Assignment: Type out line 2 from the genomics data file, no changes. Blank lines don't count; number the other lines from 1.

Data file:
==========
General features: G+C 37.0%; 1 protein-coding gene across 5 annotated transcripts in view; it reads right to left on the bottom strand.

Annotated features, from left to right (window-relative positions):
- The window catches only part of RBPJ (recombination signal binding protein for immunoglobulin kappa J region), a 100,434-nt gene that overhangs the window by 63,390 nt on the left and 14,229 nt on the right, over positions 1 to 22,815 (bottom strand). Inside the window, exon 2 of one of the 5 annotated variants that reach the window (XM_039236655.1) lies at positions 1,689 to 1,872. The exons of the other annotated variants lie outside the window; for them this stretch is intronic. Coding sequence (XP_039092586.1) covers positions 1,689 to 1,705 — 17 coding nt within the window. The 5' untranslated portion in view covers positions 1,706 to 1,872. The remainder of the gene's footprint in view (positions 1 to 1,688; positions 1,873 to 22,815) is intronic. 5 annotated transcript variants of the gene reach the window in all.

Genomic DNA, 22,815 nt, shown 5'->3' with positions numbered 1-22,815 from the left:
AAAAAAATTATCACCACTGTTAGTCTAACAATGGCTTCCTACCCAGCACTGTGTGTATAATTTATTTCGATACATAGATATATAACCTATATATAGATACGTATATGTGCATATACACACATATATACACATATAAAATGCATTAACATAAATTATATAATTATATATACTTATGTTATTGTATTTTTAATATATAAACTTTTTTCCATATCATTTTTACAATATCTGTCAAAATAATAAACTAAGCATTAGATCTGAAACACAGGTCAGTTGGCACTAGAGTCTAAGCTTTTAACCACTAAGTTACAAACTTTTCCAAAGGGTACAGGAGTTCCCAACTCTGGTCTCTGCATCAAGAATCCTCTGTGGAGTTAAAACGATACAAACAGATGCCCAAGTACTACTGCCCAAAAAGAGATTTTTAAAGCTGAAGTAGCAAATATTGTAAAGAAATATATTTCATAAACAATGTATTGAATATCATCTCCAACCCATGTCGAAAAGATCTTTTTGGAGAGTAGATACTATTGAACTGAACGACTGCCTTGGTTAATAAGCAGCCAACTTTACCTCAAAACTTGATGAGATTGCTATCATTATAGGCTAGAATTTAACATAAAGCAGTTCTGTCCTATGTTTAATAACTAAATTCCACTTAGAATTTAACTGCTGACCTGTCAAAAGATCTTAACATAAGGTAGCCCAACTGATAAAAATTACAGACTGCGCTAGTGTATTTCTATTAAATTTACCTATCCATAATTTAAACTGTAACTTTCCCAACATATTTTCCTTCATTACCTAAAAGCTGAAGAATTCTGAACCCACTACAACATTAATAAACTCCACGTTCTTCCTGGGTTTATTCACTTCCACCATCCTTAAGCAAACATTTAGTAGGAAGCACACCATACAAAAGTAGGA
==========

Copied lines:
Annotated features, from left to right (window-relative positions):